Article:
Wednesday, April 27, 2011

Springtime in Canada

I must acknowledge a typo in my last entry. When I said that this was the most boring federal election in Canadian history, I really meant to write most interesting.

Ha, ha! But seriously: what a turn around there has been in the last couple of weeks! Suddenly the NDP, the quasi- demi- hemi-socialists have rocketed to nearly the top, and the electorate has woken up, going to advance polls in record numbers. (Remember that distant past day when Americans went to advance polls in record numbers to vote for Obama? The turnout was highish that election, and maybe we can take advance polls as in indication that it will be so in this election.)

So what's going to happen? Suppose the Conservatives, the Liberals, and the Bloc each lost twenty seats, and the NDP took all of them. (Impossible, but just suppose.) Then the NDP would have nearly one hundred seats, a lot more than the Liberals at 56, but the Conservatives would still have more than either. However, the Libs and NDP could almost form a government without the help of the Bloc. If Layton were PM, would Ignatieff be Foreign Minister? But who would be Finance Minister? A decimated Liberal Party couldn't claim that post, surely?

A game changer in Canadian politics?

Tuesday, April 19, 2011

The Election

I’ve been out of the country a lot these last few weeks, and perhaps I am not catching the Weltgeist, but this feels to me like the most boring federal election in history. Is anybody really caught up in it? Politics in the US may be vicious and destructive, but here I find it hard to find anybody who wants to talk about the election. Is it because Canada is so well-governed that the outcome doesn’t really matter? Perhaps no issue really divides us. Could it be that the leaders are deliberately turning away from the issues? Or is it that our largely immigrant population has not yet caught on to Canadian electoral politics?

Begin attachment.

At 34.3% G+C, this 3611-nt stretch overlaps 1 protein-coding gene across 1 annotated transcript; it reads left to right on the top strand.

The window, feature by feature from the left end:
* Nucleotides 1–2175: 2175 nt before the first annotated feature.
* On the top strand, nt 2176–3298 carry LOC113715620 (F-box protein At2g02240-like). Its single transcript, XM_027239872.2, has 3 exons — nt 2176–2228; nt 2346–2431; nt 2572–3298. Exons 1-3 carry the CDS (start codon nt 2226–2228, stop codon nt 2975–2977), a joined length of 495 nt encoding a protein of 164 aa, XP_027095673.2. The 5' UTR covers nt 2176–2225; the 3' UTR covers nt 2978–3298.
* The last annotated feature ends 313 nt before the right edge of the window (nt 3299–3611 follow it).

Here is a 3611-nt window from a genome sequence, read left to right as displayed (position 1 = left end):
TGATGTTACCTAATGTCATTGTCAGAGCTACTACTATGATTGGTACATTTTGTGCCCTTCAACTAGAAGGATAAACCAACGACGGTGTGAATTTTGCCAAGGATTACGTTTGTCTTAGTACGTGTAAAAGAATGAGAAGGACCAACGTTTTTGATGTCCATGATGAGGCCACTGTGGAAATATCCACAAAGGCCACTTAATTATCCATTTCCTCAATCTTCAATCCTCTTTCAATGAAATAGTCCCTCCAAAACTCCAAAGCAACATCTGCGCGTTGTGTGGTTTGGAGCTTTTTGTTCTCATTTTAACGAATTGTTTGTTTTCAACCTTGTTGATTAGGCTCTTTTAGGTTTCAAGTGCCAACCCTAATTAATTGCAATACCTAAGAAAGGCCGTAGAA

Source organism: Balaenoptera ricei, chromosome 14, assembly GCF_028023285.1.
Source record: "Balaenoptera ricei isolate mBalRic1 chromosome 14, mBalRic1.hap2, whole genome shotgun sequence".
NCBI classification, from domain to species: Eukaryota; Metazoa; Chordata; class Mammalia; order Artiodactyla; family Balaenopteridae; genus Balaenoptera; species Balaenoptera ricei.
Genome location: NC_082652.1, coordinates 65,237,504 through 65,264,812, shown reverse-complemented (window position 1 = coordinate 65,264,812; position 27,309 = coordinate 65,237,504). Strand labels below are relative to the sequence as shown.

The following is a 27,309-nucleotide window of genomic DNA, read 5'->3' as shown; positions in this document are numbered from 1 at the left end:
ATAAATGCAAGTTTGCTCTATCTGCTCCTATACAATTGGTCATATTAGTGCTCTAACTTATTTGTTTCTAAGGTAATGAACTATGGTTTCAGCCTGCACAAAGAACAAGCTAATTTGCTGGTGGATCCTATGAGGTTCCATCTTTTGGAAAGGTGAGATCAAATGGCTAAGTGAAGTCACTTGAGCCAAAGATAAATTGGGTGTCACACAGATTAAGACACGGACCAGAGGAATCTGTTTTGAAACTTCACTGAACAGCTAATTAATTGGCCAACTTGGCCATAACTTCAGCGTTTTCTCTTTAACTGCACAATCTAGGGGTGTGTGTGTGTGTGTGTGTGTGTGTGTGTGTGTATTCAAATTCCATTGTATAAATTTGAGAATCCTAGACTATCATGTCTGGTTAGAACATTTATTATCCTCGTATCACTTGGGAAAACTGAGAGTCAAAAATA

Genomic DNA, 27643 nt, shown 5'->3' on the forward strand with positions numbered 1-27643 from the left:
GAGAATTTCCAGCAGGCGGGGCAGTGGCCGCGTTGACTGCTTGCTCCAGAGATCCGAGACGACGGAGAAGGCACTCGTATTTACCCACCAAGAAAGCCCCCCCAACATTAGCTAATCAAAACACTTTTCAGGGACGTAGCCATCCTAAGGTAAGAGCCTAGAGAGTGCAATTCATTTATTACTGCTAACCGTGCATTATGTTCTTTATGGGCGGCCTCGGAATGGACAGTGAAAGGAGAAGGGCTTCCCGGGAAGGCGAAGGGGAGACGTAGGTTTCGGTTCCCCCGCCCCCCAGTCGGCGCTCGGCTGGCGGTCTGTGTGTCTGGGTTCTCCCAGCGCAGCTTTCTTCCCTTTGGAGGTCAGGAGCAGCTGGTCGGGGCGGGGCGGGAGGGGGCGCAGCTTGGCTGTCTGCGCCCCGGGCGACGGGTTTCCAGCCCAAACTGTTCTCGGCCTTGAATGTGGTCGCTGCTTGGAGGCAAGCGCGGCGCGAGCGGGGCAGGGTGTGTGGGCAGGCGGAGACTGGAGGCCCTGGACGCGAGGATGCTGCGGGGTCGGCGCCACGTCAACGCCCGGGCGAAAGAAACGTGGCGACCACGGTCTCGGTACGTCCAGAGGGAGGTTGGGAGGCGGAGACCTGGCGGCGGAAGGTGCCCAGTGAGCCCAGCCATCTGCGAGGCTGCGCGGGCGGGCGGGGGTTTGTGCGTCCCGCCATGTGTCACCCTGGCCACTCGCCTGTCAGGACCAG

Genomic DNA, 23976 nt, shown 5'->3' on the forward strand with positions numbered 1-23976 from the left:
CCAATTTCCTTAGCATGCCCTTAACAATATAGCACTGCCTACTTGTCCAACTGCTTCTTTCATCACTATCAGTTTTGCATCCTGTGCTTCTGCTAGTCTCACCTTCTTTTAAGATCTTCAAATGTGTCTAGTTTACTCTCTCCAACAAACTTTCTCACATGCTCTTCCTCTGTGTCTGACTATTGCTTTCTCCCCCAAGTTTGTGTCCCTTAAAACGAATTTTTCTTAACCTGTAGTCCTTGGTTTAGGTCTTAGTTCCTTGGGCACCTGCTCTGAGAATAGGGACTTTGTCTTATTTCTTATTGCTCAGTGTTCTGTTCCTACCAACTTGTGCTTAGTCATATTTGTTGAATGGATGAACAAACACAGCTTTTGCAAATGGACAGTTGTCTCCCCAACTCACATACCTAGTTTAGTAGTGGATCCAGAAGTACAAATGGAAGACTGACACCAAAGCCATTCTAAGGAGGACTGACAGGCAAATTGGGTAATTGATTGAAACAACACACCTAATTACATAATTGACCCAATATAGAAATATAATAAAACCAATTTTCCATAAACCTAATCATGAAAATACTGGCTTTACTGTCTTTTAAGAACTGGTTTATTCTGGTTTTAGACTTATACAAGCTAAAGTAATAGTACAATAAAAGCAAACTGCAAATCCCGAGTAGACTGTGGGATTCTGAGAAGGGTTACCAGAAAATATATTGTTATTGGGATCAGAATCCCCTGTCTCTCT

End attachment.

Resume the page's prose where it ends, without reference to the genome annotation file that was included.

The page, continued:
However that might be, Stephen Harper is running this election on competence. Which is odd, because you wouldn’t think that this is a winning strategy for somebody who leads one of the least competent governments in Canadian history. With a few exceptions, we have a Cabinet of dunces, extremists, and partisans. Lawrence Cannon is Foreign Minister and seems only peripherally to be conscious of the vast drop in Canada’s international prestige under his (and his predecessor, Maxime Bernier’s) watch.

  (Bernier lost files by leaving them at the apartment of his girl-friend, a motor-cycle gang chick, shown above.) Peter MacKay, the Minister of Defence, is mostly known for his dashing love life—he made a pass at Condoleezza Rice on national TV, and was rewarded by being called “the nearest thing to eye-candy on the diplomatic circuit” by the New York Times.

Peter van Loan (International Trade) and John Baird (House Leader) are known for their slashing partisanship, Gary Goodyear (Minister of State for Science and Technology) questions evolution. And so it goes.
            The Government itself is not known for its savvy. In the last couple of years, it got economists all over the world riled by eliminating a meaningful Census; it fumbled away Canada’s position as the leading supplier of medical isotopes; it lowered the Goods and Services Tax and eliminated Canada’s budgetary surplus just before that surplus was badly needed to bail us out of the fiscal crisis; it compounded this mistake by introducing Tax Free Savings Accounts; it has an anti-crime agenda when crime is on the decline; it couldn't get elected to the UN Security Council. Oh, and Harper says that this is not the time to discuss whether Canada will lend its support to reforming male primogeniture in England (as Canada must, if it's to change.) (The Government also seems homophobic, though in such a quiet way that one could be mistaken.) It’s hard to say what positive thing this Government has achieved in five years: governing with a minority, it is mostly concerned with politics. Competence? And yet, the campaign is working.
Conservatives (Blue) lead comfortably
  It all points to 145 seats for the Conservatives, a little short of a majority.